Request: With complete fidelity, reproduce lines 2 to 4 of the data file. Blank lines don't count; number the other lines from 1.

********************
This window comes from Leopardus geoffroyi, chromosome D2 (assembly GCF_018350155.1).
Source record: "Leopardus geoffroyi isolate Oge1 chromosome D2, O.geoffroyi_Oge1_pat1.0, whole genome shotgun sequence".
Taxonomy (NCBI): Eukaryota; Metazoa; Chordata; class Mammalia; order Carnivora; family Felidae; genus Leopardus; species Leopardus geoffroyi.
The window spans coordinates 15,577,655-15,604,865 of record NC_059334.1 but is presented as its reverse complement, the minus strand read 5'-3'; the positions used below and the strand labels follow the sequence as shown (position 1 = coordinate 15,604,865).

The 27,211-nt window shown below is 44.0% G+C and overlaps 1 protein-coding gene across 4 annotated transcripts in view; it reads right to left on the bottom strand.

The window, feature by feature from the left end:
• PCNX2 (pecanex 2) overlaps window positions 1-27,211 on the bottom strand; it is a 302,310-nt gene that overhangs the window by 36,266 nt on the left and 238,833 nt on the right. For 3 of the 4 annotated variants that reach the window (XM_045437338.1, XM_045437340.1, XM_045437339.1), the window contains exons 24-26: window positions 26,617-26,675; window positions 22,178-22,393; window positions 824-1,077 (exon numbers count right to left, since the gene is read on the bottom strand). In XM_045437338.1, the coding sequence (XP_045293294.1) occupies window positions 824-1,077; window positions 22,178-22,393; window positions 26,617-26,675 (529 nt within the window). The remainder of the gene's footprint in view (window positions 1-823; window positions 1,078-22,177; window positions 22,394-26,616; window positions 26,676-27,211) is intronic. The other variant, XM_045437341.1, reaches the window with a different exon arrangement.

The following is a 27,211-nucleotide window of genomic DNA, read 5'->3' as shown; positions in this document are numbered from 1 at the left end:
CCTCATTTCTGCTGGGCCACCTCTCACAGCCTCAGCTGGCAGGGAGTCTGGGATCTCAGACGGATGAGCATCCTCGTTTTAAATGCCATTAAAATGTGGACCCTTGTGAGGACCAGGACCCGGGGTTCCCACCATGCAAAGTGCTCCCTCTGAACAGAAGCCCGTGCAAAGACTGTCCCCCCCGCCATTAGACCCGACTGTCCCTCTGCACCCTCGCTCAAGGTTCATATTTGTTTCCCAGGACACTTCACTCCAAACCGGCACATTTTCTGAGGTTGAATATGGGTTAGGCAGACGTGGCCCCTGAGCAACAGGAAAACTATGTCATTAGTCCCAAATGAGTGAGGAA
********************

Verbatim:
Source record: "Leopardus geoffroyi isolate Oge1 chromosome D2, O.geoffroyi_Oge1_pat1.0, whole genome shotgun sequence".
Taxonomy (NCBI): Eukaryota; Metazoa; Chordata; class Mammalia; order Carnivora; family Felidae; genus Leopardus; species Leopardus geoffroyi.
The window spans coordinates 15,577,655-15,604,865 of record NC_059334.1 but is presented as its reverse complement, the minus strand read 5'-3'; the positions used below and the strand labels follow the sequence as shown (position 1 = coordinate 15,604,865).